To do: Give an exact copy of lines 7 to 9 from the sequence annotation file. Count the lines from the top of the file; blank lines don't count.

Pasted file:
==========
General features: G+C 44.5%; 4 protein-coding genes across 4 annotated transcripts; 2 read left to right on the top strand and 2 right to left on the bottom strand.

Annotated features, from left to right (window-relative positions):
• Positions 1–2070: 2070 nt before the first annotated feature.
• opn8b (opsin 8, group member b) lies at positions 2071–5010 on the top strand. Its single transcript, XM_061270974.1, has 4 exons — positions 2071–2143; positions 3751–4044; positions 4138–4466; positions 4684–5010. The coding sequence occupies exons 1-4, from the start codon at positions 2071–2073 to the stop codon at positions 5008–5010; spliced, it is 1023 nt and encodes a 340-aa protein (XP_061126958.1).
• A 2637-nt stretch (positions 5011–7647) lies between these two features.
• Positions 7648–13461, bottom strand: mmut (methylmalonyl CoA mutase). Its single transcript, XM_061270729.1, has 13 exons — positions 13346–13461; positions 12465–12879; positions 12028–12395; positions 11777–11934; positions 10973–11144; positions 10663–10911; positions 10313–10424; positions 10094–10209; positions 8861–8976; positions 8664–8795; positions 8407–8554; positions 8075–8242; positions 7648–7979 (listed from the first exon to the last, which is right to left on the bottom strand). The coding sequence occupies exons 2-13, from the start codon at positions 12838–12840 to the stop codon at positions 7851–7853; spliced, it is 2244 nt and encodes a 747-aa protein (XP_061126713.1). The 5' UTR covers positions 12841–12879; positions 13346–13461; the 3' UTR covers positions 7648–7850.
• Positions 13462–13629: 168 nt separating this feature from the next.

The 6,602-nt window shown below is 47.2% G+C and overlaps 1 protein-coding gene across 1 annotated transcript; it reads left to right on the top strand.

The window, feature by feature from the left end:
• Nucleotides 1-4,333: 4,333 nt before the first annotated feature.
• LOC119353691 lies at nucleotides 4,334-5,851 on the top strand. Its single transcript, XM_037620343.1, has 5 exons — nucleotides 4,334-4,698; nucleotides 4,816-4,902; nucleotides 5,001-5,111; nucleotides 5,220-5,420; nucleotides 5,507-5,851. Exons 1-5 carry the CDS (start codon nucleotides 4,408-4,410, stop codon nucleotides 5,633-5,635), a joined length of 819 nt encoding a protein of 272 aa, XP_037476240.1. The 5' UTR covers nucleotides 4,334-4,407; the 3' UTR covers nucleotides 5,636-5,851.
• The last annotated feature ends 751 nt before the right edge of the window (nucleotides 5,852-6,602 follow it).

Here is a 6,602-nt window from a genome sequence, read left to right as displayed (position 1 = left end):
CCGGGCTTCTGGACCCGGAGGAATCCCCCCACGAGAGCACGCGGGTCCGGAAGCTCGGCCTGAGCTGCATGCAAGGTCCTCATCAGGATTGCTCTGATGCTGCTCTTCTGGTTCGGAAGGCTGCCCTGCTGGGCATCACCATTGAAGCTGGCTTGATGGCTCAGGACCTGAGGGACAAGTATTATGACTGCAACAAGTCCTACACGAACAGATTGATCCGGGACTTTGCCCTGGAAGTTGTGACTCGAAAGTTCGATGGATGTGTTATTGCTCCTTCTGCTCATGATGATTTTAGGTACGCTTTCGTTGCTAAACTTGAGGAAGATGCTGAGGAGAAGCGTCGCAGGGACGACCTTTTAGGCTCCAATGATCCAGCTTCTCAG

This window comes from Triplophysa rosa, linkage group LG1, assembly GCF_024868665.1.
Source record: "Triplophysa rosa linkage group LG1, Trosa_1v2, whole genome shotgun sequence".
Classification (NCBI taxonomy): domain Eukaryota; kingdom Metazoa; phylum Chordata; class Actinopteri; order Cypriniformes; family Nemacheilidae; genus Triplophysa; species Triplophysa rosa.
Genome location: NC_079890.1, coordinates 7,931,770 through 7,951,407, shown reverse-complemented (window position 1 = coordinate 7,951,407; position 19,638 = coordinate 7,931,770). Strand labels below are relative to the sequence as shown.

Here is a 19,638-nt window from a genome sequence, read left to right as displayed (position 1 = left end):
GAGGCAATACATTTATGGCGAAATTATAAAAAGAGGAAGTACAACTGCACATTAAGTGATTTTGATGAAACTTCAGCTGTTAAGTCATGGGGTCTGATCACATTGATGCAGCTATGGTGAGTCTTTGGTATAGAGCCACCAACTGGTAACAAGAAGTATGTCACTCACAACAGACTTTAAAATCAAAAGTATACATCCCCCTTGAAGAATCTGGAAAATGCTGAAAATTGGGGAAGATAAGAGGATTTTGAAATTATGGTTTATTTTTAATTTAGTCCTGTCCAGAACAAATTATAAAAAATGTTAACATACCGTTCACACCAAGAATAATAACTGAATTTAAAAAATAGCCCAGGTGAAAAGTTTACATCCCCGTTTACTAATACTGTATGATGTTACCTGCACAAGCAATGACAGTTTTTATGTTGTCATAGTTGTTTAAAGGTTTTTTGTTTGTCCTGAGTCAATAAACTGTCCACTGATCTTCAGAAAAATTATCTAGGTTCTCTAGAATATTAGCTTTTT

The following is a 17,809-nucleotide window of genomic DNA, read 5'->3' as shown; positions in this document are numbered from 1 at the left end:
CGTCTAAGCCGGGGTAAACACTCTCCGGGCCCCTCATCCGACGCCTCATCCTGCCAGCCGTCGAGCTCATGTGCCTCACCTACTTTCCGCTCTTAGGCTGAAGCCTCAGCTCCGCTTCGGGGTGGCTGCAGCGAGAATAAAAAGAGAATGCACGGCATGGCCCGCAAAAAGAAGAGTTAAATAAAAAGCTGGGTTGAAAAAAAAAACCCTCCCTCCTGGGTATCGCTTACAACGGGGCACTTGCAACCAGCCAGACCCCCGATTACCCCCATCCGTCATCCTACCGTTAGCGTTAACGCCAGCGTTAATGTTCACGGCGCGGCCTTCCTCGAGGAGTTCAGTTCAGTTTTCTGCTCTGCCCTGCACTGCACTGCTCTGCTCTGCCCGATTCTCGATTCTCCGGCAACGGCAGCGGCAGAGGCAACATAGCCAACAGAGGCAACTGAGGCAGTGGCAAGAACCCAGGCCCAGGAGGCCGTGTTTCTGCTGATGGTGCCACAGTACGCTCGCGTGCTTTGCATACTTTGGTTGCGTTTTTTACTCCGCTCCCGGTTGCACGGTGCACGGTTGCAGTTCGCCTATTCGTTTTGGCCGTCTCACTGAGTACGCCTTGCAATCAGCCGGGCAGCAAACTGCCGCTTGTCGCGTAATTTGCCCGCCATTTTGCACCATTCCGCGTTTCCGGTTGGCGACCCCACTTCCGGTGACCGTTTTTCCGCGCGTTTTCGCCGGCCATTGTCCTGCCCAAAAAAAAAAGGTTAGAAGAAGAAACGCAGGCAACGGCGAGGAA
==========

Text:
• Positions 13462–13629: 168 nt separating this feature from the next.

The 6,602-nt window shown below is 47.2% G+C and overlaps 1 protein-coding gene across 1 annotated transcript; it reads left to right on the top strand.

The window, feature by feature from the left end: